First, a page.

By some way the most important act of Rusbridger’s editorship was his decision to publish a series of leaked documents, a decision that ushered in a new form of revelatory journalism – and new dilemmas for editors. It began in 2010 with the publication of documents obtained by WikiLeaks relating to the Afghan and Iraq Wars, including thousands of US military and diplomatic cables hacked by Private Bradley (now Chelsea) Manning. Their publication shed light on both the way the wars were conducted and their brutalities (though always those committed by the Americans), and the quotidian to and fro of US diplomacy. Ironically, since this was hardly the intent of the founder of WikiLeaks, Julian Assange, the publication of the documents showed that a significant part of diplomats’ work involves trying to improve respect for civil and human rights in authoritarian states.
The crowning event of Rusbridger’s tenure was the paper’s publication – with others, including the New York Times and Der Spiegel – in 2013 of some of the huge cache of files stolen by Edward Snowden from the US National Security Agency (NSA), for which he had worked as a contractor. Rusbridger claims that the revelation that both the NSA and the UK equivalent, Government Communications Headquarters (GCHQ), were able to monitor all citizens’ communications and choose to inspect those deemed suspect represented a triumph for democracy.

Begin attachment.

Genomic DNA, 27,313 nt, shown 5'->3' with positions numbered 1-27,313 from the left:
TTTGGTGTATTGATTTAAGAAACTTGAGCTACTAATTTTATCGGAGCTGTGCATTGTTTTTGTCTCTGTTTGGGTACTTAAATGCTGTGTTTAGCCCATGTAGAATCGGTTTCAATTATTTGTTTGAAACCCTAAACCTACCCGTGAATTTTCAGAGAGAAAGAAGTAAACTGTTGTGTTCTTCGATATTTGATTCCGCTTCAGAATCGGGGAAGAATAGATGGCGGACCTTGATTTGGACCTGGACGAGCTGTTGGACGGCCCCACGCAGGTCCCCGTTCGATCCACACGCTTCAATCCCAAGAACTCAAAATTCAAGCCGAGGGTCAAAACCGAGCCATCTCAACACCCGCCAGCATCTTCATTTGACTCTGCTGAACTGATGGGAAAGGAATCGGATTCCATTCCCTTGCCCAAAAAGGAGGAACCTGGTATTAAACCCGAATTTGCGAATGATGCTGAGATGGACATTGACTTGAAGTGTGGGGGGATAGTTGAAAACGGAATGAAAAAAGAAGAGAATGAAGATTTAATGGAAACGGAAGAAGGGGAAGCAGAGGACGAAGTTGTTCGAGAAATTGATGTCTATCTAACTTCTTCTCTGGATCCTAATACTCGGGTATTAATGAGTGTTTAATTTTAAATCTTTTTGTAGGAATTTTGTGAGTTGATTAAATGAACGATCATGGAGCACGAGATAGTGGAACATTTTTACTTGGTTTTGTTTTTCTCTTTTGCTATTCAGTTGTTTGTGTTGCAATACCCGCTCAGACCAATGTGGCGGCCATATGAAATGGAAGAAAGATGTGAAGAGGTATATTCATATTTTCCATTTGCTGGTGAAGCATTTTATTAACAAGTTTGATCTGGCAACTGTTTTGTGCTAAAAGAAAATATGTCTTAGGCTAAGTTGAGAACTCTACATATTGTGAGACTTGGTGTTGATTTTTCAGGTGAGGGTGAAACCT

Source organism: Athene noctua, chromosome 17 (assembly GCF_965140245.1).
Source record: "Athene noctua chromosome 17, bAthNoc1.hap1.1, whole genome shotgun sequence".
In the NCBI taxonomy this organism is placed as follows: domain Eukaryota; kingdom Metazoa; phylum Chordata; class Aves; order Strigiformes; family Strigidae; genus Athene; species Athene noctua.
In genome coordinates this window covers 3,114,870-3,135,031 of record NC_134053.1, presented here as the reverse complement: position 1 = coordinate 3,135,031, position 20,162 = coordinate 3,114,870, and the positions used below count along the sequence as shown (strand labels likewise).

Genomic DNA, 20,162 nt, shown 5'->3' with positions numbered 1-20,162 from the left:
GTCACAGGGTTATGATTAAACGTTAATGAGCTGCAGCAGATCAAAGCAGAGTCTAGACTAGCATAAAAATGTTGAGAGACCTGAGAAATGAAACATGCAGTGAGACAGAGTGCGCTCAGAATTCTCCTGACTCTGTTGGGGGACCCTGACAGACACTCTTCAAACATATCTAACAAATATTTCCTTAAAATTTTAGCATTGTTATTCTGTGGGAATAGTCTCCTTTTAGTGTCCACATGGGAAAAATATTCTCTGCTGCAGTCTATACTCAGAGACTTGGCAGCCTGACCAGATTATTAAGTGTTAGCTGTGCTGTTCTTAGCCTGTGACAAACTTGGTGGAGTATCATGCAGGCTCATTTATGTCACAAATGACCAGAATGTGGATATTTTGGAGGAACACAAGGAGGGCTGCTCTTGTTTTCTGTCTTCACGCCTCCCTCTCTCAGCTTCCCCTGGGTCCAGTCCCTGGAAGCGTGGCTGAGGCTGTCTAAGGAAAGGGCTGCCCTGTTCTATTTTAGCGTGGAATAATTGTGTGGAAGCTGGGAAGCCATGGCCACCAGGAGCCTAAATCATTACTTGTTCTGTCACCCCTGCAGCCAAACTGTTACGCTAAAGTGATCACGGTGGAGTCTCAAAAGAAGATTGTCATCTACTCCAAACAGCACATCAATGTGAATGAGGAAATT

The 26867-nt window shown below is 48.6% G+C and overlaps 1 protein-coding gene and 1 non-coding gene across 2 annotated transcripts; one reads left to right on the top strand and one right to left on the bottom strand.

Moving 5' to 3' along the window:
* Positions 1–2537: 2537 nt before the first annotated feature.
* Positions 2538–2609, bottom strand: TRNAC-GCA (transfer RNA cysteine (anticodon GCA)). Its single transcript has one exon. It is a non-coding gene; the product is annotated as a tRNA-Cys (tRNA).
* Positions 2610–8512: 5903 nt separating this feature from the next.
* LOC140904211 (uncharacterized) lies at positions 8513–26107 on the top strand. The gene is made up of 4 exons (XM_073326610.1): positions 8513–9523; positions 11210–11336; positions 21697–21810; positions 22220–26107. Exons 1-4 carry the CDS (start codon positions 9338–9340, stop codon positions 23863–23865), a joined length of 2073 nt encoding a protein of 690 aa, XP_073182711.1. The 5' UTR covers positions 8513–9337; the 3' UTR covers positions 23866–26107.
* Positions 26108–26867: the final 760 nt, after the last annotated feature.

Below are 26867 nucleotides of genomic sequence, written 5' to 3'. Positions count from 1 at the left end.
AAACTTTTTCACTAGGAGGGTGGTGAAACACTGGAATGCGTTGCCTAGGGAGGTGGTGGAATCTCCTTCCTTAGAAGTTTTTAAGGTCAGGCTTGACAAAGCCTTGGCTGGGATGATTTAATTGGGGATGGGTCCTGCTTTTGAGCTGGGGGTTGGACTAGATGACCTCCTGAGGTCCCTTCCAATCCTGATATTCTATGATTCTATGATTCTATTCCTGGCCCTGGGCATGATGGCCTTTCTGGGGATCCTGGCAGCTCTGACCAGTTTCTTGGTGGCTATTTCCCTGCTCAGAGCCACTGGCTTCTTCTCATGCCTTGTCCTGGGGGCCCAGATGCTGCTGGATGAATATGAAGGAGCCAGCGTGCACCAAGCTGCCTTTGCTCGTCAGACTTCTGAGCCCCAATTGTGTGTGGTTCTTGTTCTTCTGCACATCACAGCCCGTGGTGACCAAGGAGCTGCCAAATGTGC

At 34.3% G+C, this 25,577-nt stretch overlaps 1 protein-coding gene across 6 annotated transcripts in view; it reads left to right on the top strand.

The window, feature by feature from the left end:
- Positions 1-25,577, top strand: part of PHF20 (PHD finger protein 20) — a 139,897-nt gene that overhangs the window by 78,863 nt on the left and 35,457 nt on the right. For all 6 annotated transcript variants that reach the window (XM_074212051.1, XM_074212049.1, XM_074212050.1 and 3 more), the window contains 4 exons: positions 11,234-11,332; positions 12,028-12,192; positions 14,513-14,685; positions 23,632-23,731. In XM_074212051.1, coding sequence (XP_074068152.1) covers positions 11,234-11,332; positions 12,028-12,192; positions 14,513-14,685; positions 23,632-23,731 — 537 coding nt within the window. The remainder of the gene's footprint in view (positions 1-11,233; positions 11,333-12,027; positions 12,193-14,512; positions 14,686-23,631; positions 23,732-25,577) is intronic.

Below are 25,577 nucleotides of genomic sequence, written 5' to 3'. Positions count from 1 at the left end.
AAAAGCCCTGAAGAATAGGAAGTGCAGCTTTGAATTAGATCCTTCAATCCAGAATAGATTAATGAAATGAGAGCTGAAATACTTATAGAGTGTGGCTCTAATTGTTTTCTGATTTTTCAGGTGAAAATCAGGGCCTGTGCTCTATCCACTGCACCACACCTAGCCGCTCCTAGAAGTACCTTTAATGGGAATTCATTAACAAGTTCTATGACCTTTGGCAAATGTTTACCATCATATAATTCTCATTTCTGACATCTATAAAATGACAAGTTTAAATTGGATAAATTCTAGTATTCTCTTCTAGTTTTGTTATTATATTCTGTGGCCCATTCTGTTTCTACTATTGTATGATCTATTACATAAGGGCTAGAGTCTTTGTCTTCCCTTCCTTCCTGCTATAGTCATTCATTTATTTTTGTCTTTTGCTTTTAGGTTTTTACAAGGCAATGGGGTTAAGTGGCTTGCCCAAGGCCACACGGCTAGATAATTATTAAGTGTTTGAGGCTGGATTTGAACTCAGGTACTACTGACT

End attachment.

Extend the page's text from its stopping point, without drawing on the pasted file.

So it was, and legislation setting this practice on a surer legal footing and introducing greater safeguards on its use was passed in the USA and the UK without much public disquiet: the public, fearful of jihadist atrocities, thought they needed, and trusted, the secret services. But Rusbridger, emphasising what he sees as the absurdity of the state response, does not discuss the downside of the NSA leak: the fact that some of the hundreds of thousands of files downloaded by Snowden will have been of use to powers hostile to the Western democracies, such as Russia, and that both the NSA and GCHQ have had to re-engineer, at great expense, their systems in order to repair the damage and upgrade security.